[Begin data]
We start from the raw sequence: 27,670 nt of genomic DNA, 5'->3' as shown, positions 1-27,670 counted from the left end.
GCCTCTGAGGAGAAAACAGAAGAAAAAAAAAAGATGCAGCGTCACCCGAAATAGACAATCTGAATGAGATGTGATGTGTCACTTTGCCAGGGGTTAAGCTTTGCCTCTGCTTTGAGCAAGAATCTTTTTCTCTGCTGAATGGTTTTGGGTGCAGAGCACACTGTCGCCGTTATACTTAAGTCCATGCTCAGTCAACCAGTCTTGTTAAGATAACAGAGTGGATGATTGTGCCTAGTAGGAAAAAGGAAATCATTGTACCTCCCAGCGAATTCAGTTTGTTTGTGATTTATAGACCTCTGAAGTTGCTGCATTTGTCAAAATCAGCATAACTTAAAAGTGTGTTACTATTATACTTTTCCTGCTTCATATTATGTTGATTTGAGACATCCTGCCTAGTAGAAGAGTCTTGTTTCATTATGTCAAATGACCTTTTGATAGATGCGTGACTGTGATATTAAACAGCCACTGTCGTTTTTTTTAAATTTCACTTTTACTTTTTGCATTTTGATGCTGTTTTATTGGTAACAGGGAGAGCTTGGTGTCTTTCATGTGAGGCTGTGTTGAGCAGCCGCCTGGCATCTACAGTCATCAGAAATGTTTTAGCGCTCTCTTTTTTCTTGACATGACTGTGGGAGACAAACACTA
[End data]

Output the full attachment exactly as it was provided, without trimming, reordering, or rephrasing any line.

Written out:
We start from the raw sequence: 27,670 nt of genomic DNA, 5'->3' as shown, positions 1-27,670 counted from the left end.
GCCTCTGAGGAGAAAACAGAAGAAAAAAAAAAGATGCAGCGTCACCCGAAATAGACAATCTGAATGAGATGTGATGTGTCACTTTGCCAGGGGTTAAGCTTTGCCTCTGCTTTGAGCAAGAATCTTTTTCTCTGCTGAATGGTTTTGGGTGCAGAGCACACTGTCGCCGTTATACTTAAGTCCATGCTCAGTCAACCAGTCTTGTTAAGATAACAGAGTGGATGATTGTGCCTAGTAGGAAAAAGGAAATCATTGTACCTCCCAGCGAATTCAGTTTGTTTGTGATTTATAGACCTCTGAAGTTGCTGCATTTGTCAAAATCAGCATAACTTAAAAGTGTGTTACTATTATACTTTTCCTGCTTCATATTATGTTGATTTGAGACATCCTGCCTAGTAGAAGAGTCTTGTTTCATTATGTCAAATGACCTTTTGATAGATGCGTGACTGTGATATTAAACAGCCACTGTCGTTTTTTTTAAATTTCACTTTTACTTTTTGCATTTTGATGCTGTTTTATTGGTAACAGGGAGAGCTTGGTGTCTTTCATGTGAGGCTGTGTTGAGCAGCCGCCTGGCATCTACAGTCATCAGAAATGTTTTAGCGCTCTCTTTTTTCTTGACATGACTGTGGGAGACAAACACTA